FIGS. 25-29 illustrate welds made using the tool and methods of the present invention on 0.125″ thick 7075 aluminum. The direction of travel of the tool when performing the illustrated welds was from right to left. First, FIG. 25 illustrates a variable-depth variable-width weld having a reduced depth and width near the middle of the weld traverse and a weld produced having no exit hole. Next, FIG. 26 illustrates a weld where the tool was gradually tapered out of the joint during the last one-third of the traverse leaving no exit hole. The section line labeled section A-A in FIG. 26 is shown in FIG. 27 and illustrates the changing depth of the weld. Further, FIG. 28 is a cross-section taken along section line B-B in FIG. 26 showing no internal voids or lack of fusion, as other leaders in the field would expect from such a tool and method. Further, FIG. 29 illustrates a weld produced with the tool gradually entering into the joint as it traverses the joint, rather than the conventional approach of first plunging the tool to the desired depth and then traversing the joint. Lastly, FIGS. 30-32 illustrate a constant penetration constant width weld traversing from left to right in FIG. 30. The weld was produced with the tool rotating at 135 rpm, traversing the joint at 2.2 inches per minute, and having a penetration depth of 0.170 inches. A cross-section taken along the one inch marker line in FIG. 30 is shown in FIG. 31 and one taken along nine inch marker line is shown in FIG. 32, both cross-sections being free of internal voids and lack of fusion. Cross-sections in FIGS. 28, 31, and 32 show no evidence of re-stir, discussed above, near the surface of the weld 40 commonly characterized by overheating and the associated annealing and overageing effects that reduce weld properties.

While the disclosure herein refers generally to a first workpiece 10 and a second workpiece 20, the present invention may be used in joining more than just two workpieces or in the repair of a single workpiece. For example, the tool and methods of the present invention may be used in friction stir processing of a single workpiece to improve its properties. Numerous alterations, modifications, and variations of the preferred embodiments disclosed herein will be apparent to those skilled in the art and they are all anticipated and contemplated to be within the spirit and scope of the instant invention. For example, although specific embodiments have been described in detail, those with skill in the art will understand that the preceding embodiments and variations can be modified to incorporate various types of substitute and or additional or alternative materials, relative arrangement of elements, and dimensional configurations. Accordingly, even though only few variations of the present invention are described herein, it is to be understood that the practice of such additional modifications and variations and the equivalents thereof, are within the spirit and scope of the invention as defined in the following claims. The corresponding structures, materials, acts, and equivalents of all means or step plus function elements in the claims below are intended to include any structure, material, or acts for performing the functions in combination with other claimed elements as specifically claimed.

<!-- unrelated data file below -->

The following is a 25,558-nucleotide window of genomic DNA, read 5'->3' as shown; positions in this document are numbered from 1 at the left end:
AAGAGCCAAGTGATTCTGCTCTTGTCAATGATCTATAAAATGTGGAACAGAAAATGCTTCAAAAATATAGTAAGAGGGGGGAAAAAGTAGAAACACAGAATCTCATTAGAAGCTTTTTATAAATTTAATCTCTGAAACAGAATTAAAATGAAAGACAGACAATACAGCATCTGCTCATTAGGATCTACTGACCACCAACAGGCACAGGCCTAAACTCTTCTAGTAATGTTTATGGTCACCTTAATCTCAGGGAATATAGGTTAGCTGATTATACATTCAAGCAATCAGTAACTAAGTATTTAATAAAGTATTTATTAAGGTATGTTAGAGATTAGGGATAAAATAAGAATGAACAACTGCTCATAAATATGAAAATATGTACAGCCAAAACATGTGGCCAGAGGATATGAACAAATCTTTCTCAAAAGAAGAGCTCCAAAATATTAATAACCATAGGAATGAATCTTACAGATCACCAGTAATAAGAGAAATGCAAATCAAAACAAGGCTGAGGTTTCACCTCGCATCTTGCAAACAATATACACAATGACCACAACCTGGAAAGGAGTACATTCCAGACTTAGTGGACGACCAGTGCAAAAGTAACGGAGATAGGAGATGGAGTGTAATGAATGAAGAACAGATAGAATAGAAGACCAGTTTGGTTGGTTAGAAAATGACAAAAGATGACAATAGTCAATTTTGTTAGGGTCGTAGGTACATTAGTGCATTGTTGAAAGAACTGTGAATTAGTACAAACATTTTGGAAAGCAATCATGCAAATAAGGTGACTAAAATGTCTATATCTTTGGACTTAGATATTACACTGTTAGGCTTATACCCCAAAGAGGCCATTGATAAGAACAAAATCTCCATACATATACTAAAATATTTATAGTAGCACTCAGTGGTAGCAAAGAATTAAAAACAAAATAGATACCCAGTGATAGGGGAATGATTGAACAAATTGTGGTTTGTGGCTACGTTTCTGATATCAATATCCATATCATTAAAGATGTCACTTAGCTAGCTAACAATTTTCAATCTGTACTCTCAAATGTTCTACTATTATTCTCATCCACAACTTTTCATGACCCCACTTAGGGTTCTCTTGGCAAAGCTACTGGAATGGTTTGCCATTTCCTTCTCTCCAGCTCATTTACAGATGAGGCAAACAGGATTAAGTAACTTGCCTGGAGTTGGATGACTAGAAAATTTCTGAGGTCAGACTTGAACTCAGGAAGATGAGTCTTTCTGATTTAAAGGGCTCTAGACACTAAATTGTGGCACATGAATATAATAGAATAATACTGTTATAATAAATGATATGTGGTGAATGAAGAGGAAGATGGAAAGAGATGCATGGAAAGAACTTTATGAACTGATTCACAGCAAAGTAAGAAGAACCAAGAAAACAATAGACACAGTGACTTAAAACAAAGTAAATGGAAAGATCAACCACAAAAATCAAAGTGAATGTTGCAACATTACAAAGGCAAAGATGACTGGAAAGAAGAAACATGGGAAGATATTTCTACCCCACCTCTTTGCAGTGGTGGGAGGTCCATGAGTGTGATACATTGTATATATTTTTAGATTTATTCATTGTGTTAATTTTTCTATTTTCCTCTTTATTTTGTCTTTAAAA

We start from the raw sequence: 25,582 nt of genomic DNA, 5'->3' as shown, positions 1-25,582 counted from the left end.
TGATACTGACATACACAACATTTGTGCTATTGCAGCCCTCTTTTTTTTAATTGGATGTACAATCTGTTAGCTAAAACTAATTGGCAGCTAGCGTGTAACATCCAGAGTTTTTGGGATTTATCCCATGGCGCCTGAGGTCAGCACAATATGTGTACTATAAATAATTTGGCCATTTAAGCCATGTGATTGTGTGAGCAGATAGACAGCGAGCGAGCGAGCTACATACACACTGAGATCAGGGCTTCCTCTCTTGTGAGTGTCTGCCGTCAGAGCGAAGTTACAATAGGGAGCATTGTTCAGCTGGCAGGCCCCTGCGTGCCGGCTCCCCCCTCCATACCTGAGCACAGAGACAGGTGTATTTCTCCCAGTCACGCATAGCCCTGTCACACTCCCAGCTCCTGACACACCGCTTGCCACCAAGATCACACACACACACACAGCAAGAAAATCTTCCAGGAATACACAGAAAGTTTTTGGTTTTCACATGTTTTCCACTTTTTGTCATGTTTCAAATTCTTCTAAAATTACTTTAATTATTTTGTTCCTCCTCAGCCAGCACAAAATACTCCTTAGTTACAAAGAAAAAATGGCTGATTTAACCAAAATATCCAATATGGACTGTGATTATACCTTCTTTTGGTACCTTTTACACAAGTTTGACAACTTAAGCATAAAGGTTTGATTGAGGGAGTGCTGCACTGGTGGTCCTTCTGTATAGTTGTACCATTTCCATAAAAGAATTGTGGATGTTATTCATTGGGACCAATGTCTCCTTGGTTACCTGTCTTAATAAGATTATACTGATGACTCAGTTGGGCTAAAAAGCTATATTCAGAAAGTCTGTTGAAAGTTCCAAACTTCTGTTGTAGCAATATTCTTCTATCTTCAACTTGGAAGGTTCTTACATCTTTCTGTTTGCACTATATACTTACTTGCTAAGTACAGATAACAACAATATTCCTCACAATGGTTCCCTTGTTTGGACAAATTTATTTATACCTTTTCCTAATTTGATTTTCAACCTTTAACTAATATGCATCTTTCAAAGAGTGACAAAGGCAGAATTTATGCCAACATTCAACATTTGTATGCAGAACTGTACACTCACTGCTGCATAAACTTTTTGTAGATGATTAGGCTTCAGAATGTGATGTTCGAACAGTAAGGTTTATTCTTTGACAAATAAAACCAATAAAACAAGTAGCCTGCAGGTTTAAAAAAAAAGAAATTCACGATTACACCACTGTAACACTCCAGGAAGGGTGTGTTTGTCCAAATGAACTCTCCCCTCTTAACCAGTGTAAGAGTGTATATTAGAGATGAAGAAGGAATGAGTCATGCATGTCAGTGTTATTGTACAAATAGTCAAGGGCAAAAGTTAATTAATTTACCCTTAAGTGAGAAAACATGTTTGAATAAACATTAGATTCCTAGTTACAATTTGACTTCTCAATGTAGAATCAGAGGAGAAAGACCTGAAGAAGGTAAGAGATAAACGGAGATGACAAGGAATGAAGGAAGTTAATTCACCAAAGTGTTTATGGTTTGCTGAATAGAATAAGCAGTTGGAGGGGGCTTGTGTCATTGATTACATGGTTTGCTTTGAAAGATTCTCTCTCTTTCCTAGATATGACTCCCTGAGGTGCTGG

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Classifications
U.S. Classification228/2.1, 228/112.1
International ClassificationB23K31/02, B23K20/12, B23K37/00
Cooperative ClassificationB23K20/1225, B23K20/1255
European ClassificationB23K20/12E1
Legal Events
DateCodeEventDescription
Jan 4, 2012FPAYFee payment
Year of fee payment: 4
May 22, 2007ASAssignment
Owner name: EDISON WELDING INSTITUTE, INC., OHIO
Free format text: ASSIGNMENT OF ASSIGNORS INTEREST;ASSIGNORS:TRAPP, TIMOTHY J, MR.;FISHER, JAMES J., JR., MR.;BERNATH, JEFFREY J., MR.;REEL/FRAME:019327/0803
Effective date: 20041022